Industry in South Africa largely developed around the gold mines, hence Gauteng’s inland location. This drives up transport costs substantially, negatively impacting global competitiveness. Overcoming this requires top-notch rail networks, but South Africa has not invested nearly enough in rail freight, partly because it is a state monopoly. The dominance of key network industries including electricity, rail, ports, telecoms, and air travel by state-owned enterprises (SOEs) stretches back decades and is a major constraint to economic growth today. This seems to be changing, however. Transnet announced that it is working on ways of allowing private players to operate trains and port terminals. Eskom is also steadily losing its monopoly on power generation.
A place of gold
Speaking of the gold mines, the next obvious feature of South Africa’s modern economic heritage is our dependence on windfalls in terms of mineral resource discoveries and global commodity price swings. This took off with the discovery of diamonds in 1871 in what is now Kimberley. Fifteen years later, the Witwatersrand gold rush would turn South Africa (then a region, not a country) from a backwater to an important cog in the global economic machine. After all, in those days the world ran on the gold standard and gold was money.
A century and a half later, South Africa is no longer the leading producer of gold or diamonds. Gold production peaked in 1985 and has declined steadily as ore bodies have been mined out. Gold is still a major source of export revenues, but its impact on the local economy and its financial markets are nowhere near where they were in the first hundred years. Today platinum group metals and coal dominate exports, as well as iron ore. South Africa is also the largest producer of chromium and manganese, and export sales have increased substantially over the last few years.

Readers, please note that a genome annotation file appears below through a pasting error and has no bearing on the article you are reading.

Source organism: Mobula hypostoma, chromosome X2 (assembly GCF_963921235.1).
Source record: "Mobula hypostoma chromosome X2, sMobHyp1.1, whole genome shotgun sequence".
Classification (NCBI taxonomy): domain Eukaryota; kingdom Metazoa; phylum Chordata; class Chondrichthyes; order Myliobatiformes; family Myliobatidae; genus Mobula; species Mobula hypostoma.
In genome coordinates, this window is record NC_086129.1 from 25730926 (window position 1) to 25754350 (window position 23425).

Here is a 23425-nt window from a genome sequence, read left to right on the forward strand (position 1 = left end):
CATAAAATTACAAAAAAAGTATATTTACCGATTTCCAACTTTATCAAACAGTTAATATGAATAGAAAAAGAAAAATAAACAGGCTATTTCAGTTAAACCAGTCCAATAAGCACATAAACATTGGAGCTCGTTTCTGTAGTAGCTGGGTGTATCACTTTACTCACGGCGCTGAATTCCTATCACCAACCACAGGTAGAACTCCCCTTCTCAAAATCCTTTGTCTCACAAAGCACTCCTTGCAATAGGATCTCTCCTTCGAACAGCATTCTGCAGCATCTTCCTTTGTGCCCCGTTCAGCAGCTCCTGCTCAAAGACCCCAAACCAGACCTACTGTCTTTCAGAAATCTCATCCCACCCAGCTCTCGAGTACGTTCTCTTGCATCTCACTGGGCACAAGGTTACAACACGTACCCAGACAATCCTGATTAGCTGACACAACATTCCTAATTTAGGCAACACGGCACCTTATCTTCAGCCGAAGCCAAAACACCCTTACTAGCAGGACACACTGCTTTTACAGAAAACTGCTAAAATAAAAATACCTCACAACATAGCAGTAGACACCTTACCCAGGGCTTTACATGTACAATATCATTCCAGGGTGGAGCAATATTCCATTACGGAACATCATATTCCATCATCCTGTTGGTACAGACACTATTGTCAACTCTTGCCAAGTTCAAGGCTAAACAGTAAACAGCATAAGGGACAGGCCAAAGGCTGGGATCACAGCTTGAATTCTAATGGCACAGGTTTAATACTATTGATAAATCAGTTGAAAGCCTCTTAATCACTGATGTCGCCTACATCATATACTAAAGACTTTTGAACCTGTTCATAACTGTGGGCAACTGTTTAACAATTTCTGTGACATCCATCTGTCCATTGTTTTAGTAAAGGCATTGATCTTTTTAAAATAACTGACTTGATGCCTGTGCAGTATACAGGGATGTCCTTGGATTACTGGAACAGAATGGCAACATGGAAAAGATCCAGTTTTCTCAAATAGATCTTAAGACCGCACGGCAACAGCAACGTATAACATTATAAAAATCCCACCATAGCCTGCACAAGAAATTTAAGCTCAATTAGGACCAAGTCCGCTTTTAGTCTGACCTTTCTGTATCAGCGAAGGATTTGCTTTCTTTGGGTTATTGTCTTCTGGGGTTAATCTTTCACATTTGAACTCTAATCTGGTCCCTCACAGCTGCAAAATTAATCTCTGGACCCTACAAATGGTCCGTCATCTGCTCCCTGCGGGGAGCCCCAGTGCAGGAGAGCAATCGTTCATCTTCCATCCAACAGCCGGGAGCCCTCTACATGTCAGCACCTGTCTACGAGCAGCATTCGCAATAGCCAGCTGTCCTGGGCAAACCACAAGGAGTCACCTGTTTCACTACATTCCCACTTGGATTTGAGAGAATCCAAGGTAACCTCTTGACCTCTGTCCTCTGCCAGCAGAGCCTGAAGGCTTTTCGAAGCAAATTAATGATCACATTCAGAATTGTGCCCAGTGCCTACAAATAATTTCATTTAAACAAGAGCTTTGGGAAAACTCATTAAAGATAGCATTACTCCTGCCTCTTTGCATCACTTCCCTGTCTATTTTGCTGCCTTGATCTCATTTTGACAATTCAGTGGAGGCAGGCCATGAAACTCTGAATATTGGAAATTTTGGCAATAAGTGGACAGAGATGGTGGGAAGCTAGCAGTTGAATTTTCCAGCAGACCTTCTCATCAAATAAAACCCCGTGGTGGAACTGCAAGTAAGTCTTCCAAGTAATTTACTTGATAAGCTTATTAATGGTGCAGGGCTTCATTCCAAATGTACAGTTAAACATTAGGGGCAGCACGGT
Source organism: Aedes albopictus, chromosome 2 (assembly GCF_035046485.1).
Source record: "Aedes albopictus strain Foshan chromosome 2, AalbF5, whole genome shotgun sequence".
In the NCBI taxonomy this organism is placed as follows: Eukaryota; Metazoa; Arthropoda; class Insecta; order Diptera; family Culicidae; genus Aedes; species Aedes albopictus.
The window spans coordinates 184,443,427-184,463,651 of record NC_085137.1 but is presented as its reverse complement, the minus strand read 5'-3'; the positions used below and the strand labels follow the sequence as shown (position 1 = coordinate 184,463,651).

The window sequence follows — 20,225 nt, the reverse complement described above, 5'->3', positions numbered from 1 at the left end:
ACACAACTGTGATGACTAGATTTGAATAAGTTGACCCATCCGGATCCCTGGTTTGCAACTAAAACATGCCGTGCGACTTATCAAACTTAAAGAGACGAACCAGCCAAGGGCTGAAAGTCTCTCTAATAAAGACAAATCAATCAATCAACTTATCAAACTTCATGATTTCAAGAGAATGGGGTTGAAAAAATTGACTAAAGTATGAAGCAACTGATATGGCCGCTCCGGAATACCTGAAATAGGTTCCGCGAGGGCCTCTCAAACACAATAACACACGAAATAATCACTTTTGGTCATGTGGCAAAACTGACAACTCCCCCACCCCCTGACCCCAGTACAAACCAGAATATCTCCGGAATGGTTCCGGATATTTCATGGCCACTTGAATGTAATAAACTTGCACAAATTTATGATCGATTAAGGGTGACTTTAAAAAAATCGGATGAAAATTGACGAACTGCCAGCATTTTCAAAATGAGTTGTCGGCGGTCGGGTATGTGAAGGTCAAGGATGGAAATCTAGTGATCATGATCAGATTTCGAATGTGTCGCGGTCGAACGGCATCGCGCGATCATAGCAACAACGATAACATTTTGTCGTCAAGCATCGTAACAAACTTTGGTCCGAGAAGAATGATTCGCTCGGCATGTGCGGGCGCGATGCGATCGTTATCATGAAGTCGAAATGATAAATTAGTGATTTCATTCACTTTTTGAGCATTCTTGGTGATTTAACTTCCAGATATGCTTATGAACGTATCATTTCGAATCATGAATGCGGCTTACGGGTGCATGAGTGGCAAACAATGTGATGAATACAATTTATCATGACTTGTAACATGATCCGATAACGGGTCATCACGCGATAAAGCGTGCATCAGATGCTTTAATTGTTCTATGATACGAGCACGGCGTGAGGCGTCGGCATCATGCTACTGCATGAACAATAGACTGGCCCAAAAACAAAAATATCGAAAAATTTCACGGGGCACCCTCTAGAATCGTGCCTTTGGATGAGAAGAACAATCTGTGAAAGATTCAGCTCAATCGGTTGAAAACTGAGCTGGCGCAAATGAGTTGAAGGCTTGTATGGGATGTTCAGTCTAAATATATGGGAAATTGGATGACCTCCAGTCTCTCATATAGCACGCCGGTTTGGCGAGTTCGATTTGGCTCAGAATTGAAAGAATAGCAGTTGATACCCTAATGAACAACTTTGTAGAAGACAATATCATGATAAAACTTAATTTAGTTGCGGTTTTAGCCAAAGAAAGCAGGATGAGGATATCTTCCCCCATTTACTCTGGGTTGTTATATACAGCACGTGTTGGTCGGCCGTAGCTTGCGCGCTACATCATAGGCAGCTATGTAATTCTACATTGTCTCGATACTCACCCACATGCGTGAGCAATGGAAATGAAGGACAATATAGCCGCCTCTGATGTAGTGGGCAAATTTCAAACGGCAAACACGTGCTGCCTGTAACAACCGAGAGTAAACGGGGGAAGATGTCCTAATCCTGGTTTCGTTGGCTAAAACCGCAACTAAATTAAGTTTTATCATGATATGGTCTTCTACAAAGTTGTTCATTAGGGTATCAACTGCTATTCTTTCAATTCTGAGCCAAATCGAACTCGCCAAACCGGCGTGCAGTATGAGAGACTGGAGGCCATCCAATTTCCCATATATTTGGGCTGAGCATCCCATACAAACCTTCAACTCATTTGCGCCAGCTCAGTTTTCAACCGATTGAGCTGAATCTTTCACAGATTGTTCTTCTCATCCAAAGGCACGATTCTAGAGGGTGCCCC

The share of mining in our total economic activity has declined over time as service industries have increased in importance. But raw materials continue to generate most of South Africa’s export earnings, and commodity price cycles therefore still matter greatly. We are currently in such a cycle, though it is far from clear whether it’s simply due to temporary Covid-related supply disruptions, or whether there is a longer-term demand due to greater global infrastructure shifting to green energy.
The chart below shows an index of the dollar prices of our seven main export commodities, coal (21%), iron ore (20%), gold (17%), platinum (15%), palladium (13%), manganese (11%) and rhodium (6%). The weights are based on Stats SA’s newly released 2019 mining industry census. The index is already well off its peak, and this explains much of the recent weakness on the JSE, but it is still some 50% above pre-pandemic levels. The fall in the iron ore price in the past few weeks has been severe as investors fret over China’s cooling economy, in particular its property sector.
Chart 2: US dollar price index of South Africa’s main commodities
Source: Refinitiv Datastream